Conclusion

L’ETT présente donc des avantages et des inconvénients dans l’exploration des TGV opérées par switch atrial. En effet, les phénomènes adaptatifs du ventricule droit en position systémique, telles que l’hypertrophie ou les modifications supposées de la mécanique contractile au profit de la composante radiale, ainsi que la position rétrosternale, rendent son approche plus difficile. Néanmoins, elle présente des avantages indéniables comme l’étude de la fuite tricuspide et de l’asynchronisme. L’ETT apparaît donc comme complémentaire de l’IRM et ne doit pas être abandonnée. De nouvelles techniques échocardiographiques à l’étude devraient améliorer des améliorations dans un futur proche.

The full text of this article is available in PDF format.

Keywords : Echocardiography, Transposition of the great arteries, Atrial switch, Mustard-Senning, Systemic right ventricle

Mots clés : Échocardiographie, Transposition des gros vaisseaux, Mustard-Senning, Ventricule droit systémique

Abbreviations : 2D, IVS, LV, MRI, MRI-RVEF, NYHA, RV, RVEDV, RVEF, RVESV, RVFS, S’, S’ TDI, TDI, TGA


Introduction

Despite excellent surgical results, atrial switch operations (Mustard or Senning procedures [1]) in patients with complete transposition of the great arteries (TGA) are associated with increased late mortality, mainly because of heart failure [2] and sustained ventricular tachycardia [3] secondary to failure of the morphologic right ventricle (RV) in the systemic (subaortic) position. Evidence is accumulating that deterioration of right ventricular (RV) function and clinical status is progressive [4]. Hence, accurate assessment of RV function is mandatory to anticipate the need for heart failure treatment in these patients.

Various imaging modalities have been used to evaluate the systemic RV, including angiography, radionuclide imaging and magnetic resonance imaging (MRI) [5]. Nevertheless, in clinical practice, echocardiography is still used predominantly for the assessment of RV function, as it is non-invasive, widely available, relatively inexpensive and has no adverse side effects. However, because of complex geometry, the assessment of systemic RV function by echocardiography has remained mostly qualitative.

Advances in digital echocardiography allow for a more refined assessment of the RV, as demonstrated in patients with pulmonary arterial hypertension [6] or other clinical conditions. These novel echocardiography variables may also be valuable in the functional assessment of the systemic RV [7].

To redefine the role of echocardiography in the functional assessment of the systemic RV, we investigated the feasibility and variability of standard and novel echocardiographic variables in the assessment of the systolic function of the systemic RV, compared with MRI. Additional variables involved in heart failure physiopathology, such as inter- and intraventricular asynchrony and tricuspid regurgitation, were also studied.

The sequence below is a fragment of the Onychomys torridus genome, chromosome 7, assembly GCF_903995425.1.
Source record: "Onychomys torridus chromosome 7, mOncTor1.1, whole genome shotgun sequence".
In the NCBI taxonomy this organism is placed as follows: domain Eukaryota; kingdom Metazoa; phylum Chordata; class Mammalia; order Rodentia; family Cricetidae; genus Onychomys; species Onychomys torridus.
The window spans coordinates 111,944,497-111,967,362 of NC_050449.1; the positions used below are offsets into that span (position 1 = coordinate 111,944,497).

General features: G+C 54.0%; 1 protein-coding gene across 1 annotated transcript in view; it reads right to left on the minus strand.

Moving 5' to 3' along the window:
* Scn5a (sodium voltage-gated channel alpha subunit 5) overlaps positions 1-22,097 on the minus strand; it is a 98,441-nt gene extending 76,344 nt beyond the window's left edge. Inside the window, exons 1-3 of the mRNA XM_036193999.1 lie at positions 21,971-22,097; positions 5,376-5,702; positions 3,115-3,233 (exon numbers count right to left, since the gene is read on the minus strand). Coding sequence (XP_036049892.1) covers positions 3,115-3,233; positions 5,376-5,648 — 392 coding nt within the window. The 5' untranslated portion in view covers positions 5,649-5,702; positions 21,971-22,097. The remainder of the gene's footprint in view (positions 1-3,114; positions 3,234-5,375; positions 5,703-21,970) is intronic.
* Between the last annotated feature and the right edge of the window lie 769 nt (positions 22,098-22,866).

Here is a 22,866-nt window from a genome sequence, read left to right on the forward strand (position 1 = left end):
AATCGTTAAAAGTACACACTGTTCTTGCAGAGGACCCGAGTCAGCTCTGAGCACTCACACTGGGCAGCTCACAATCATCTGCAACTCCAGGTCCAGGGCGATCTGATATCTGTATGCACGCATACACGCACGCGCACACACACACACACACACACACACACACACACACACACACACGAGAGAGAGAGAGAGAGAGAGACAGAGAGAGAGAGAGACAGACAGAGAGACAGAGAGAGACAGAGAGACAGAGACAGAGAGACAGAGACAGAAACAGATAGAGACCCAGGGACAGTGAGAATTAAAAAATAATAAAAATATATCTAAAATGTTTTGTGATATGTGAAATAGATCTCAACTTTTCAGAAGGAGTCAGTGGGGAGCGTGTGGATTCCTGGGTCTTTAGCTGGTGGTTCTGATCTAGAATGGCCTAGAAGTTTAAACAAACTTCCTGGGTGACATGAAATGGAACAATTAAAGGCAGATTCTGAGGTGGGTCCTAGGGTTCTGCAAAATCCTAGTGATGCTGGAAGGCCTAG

Methods
Patients

We enrolled 35 clinically stable patients with TGA who had undergone atrial redirection by the Senning or Mustard procedures in childhood, attended the Adult Congenital Heart Disease Clinic at the University Hospital of Bordeaux and were in sinus or regular junctional rhythm. The institutional review board approved the study and all subjects gave informed consent. Transthoracic echocardiography and MRI at rest were performed on the same or on the subsequent day, according to the following protocols.

Echocardiography
Standard echocardiography

Transthoracic echocardiography was performed using Vivid 7® (GE Vingmed Ultrasound A.S., Horten, Norway) by two experienced cardiologists (A.H., I.X.). All echocardiographic recordings were stored on digital versatile discs for offline analyses. Measurements were made in three cardiac cycles and average values were used for statistical analyses. Intra- and interobserver variability was analysed on the basis of two consecutive results from ten randomly selected patients.

Figure 1 gives an overview of common echocardiographic variables for RV function, which were also used in the current study. In the apical four-chamber view, RV end-diastolic and end-systolic diameters and areas were assessed. From these measurements, we calculated RV fractional shortening (RVFS) and we estimated RV ejection fraction (RVEF) by Simpson’s one-plane method [8]. Tricuspid annular plane systolic excursion (TAPSE) was assessed in M-mode. Using colour Doppler, tricuspid valve regurgitation was semiquantitatively graded as mild, moderate or severe. Peak systolic velocity (S’) at the junction of the RV free wall and the tricuspid annulus was assessed with pulsed tissue Doppler imaging (TDI) (S’ TDI). RV dP/dtmax was estimated from regurgitation along the tricuspid valve using echo Doppler. RV myocardial performance index, also known as the Tei index and defined as the sum of the isovolumic contraction and the isovolumic relaxation time divided by the ejection time, was also assessed by Doppler echocardiography [9].



Figure 1


Figure 1. 

Common parameters of right ventricular systolic function. Parameters commonly used for assessment of right ventricular systolic function are displayed in the panels A–E. A. Right ventricular ejection fraction (RVEF) using monoplane Simpson’s method as calculated by dividing the difference between the RV end-diastolic volume and the RV end-systolic volume by the RV end-diastolic volume in two-dimensional and apical four-chamber (A4C) view. B. S’ Tissue Doppler Imaging (TDI) to the tricuspid ring in lateral A4C window. C. Tricuspid annular plane systolic excursion (TAPSE) in lateral A4C view and M-mode. D. dP/dT in continuous Doppler in A4C at the level of Tricuspid Regurgitation (TR). E. Tei index (a–b)/a, in which a=(isovolumic contraction time+isovolumic relaxation time+ejection time) and b=ejection time.